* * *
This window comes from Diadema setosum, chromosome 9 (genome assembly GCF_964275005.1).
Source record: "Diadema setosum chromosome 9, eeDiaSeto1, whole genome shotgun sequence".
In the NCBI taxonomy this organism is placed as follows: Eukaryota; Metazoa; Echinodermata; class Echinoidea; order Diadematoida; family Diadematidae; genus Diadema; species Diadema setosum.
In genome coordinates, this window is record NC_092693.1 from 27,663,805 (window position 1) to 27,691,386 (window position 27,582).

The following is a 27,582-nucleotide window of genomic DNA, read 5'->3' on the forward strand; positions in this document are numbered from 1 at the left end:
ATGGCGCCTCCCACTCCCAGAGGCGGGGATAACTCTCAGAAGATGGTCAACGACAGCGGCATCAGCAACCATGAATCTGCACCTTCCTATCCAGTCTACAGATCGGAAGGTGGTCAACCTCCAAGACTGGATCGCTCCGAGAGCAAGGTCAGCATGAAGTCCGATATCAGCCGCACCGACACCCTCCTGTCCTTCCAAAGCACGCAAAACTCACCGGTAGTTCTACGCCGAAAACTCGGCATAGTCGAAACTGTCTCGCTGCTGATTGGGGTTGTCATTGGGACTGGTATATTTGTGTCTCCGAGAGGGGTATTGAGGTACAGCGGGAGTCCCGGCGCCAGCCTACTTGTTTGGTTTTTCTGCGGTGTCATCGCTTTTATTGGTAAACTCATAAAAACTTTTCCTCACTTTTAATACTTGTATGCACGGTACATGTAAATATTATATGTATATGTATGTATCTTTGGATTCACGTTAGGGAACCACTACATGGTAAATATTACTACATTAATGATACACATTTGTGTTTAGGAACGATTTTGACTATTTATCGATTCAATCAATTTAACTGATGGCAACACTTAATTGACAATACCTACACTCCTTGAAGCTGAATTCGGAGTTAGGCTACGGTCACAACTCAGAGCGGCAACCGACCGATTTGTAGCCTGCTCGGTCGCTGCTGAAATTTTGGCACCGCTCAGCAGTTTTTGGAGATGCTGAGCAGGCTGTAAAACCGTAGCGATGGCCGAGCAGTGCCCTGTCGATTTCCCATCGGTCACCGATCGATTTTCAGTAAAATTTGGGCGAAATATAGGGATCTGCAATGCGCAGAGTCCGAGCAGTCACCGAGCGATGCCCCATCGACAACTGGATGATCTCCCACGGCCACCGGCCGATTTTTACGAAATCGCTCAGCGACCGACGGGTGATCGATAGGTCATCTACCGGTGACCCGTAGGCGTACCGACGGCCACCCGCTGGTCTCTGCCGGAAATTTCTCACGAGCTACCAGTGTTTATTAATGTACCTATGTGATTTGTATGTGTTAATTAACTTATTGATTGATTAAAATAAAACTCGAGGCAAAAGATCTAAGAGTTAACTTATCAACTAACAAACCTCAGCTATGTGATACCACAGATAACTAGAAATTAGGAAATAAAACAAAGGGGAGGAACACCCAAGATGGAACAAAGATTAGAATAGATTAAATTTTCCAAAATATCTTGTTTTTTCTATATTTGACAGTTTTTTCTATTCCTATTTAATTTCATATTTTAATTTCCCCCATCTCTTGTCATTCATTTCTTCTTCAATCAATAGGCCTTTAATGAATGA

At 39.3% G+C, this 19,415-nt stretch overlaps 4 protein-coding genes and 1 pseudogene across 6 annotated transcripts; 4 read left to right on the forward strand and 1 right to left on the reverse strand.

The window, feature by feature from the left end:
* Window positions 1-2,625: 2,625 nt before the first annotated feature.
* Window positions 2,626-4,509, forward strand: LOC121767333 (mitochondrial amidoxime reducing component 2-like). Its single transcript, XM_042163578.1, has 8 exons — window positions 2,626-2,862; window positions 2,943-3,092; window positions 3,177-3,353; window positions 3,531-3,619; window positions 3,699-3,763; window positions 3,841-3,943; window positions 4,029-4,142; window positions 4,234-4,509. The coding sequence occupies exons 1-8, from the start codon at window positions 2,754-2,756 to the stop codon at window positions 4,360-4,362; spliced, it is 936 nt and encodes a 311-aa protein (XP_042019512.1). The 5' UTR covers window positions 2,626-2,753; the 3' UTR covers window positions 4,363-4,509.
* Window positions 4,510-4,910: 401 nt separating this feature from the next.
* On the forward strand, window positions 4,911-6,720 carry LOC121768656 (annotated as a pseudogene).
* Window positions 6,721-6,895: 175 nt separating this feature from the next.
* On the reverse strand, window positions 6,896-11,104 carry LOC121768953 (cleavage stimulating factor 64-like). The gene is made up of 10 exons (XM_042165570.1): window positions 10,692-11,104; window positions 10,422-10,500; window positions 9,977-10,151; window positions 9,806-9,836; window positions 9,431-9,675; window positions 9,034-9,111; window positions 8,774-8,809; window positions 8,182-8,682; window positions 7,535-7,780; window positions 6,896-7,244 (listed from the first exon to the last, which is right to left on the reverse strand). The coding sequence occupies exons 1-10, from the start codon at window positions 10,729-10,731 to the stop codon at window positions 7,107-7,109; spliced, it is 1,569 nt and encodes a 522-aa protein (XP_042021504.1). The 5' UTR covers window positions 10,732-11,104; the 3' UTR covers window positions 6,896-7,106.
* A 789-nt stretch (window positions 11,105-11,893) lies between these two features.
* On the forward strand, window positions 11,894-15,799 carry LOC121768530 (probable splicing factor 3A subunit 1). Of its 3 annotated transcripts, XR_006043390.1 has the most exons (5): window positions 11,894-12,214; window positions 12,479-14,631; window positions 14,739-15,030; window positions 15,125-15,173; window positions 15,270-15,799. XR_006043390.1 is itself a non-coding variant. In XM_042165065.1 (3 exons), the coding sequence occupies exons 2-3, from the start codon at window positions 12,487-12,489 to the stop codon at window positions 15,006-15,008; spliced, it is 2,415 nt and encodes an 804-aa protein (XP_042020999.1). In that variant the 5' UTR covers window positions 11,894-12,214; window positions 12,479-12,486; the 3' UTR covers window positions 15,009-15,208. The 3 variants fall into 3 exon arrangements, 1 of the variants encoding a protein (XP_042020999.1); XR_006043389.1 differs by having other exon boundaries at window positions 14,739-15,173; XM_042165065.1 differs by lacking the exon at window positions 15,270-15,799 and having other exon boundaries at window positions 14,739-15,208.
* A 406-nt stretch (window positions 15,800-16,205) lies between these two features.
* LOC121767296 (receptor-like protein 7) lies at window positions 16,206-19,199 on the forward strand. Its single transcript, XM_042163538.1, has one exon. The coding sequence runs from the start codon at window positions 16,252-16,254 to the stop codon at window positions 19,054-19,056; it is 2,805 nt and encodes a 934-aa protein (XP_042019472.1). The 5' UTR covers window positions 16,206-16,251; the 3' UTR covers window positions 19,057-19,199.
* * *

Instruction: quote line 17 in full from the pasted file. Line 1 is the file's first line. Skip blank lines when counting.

* A 406-nt stretch (window positions 15,800-16,205) lies between these two features.